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Session 6 - Progress

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STOPPING DISTANCE

Determining how long it takes to stop a vehicle requires two elements: reaction time and braking.  Of the two, reaction time is the critical factor in determining the distance it takes to stop your vehicle.  The more quickly you can perceive a problem and react to it, especially at higher speeds, the better your chances are of avoiding a collision.

Did you know?
Your car is traveling in feet per second one and one half times your speed. If you are driving 40 mph, your car is moving 60 (40 x 1.5) feet per second.  At 70 mph, 105 feet per second. That's one third the length of a football field, IN JUST ONE SECOND! Think of that the next time you turn your head to talk to your passenger, or change a CD, or dial your cell phone. Now think how long it takes a child to run into a street, or how quickly the car ahead of you on the highway can move into your lane. You need to recognize a problem quickly, and you need to respond quickly.

Did you know?
The distance your car travels between the time you take your foot off the gas and apply the brakes makes up the greatest portion of your stopping distance. This reaction distance is calculated by taking your speed, then adding it to the first number of that speed.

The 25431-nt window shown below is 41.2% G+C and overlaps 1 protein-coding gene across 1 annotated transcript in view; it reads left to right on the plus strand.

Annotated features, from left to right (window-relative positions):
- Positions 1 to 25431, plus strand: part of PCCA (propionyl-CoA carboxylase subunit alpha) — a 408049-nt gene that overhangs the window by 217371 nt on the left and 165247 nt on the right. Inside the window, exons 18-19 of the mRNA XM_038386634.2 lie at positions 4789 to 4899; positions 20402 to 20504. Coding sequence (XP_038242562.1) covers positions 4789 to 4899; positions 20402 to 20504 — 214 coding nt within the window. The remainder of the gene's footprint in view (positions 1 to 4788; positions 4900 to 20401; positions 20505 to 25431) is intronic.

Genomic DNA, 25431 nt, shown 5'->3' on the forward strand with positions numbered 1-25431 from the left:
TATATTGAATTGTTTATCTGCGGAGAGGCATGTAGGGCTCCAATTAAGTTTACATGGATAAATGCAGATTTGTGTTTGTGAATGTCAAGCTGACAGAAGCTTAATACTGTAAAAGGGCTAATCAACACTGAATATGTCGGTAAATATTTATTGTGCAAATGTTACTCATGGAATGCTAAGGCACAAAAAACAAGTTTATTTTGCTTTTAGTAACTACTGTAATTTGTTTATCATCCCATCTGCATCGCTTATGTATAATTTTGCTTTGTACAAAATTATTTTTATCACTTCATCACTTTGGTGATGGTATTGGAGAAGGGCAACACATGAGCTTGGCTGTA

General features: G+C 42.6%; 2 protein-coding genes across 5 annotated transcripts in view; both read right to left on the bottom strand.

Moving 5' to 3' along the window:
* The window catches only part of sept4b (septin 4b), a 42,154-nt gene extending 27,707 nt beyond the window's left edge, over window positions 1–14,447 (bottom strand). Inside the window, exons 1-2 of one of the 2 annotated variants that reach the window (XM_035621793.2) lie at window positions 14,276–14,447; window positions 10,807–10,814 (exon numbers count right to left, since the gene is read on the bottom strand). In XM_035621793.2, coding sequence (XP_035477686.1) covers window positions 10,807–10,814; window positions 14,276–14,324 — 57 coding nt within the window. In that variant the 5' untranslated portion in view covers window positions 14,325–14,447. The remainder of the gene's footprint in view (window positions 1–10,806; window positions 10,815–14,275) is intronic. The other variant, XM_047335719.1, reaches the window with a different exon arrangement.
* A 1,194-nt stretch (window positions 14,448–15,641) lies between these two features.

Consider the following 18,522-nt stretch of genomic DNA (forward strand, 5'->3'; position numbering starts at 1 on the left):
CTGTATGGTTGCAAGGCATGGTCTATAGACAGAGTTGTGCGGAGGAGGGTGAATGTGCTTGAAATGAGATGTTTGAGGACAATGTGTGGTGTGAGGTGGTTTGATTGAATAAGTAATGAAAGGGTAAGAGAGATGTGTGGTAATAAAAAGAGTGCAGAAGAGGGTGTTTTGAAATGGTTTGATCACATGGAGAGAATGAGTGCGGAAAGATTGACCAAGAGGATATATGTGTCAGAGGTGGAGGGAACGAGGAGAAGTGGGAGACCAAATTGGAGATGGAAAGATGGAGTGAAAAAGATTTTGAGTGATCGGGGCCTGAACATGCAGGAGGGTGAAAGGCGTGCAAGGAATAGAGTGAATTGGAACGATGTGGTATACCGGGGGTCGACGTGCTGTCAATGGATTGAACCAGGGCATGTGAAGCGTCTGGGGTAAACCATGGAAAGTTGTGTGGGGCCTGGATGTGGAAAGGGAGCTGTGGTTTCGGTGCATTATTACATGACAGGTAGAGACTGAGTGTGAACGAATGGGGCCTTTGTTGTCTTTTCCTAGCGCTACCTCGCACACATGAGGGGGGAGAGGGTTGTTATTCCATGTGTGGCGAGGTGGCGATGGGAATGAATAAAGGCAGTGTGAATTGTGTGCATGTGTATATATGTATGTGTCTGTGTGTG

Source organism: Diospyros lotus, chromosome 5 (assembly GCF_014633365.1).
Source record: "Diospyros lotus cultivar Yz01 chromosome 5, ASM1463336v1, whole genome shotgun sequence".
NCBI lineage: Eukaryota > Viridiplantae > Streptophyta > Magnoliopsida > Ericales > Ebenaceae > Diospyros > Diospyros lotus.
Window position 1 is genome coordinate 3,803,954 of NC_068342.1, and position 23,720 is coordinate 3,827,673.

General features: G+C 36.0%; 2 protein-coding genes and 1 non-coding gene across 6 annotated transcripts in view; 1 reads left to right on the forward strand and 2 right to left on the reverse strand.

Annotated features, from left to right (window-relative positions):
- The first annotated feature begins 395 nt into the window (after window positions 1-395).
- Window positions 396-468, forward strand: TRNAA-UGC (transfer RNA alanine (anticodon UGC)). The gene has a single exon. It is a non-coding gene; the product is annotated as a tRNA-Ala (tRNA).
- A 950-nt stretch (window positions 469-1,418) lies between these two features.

For example, if you are driving at 50 mph, you will travel approximately 55 feet before your foot hits the brake. At 70 mph, the distance is 77 feet. That's about the width of your and your neighbor's yard, all before your foot even hits the pedal. And these reaction times assume an alert driver who isn't sleepy, distracted, or impaired by alcohol or medication.

You need to know the distance necessary to stop your vehicle at any speed. Being able to estimate these distances will help you judge the safe speed for any situation.

Did you know?
The total distance it would take you to stop a vehicle going 60 mph is greater than the length of a football field? To calculate the total stopping distance of an average vehicle, take the speed and multiply it by the first number of that speed.

For example, if you are driving through your subdivision neighborhood only 5 mph over the 25 mph limit, your car will travel 90 feet from the time you decide you need to stop and the time your car comes to a rest. That means that if you see a ball roll into the street two houses ahead, and you hit the brakes because you think a child may run out after it, you will probably hit the child and still move forward another 20 feet. This is a dangerous risk, just to get to the end of the street a few seconds sooner.
One end zone to the other is the distance it would take to stop a vehicle going 60 mph.
 
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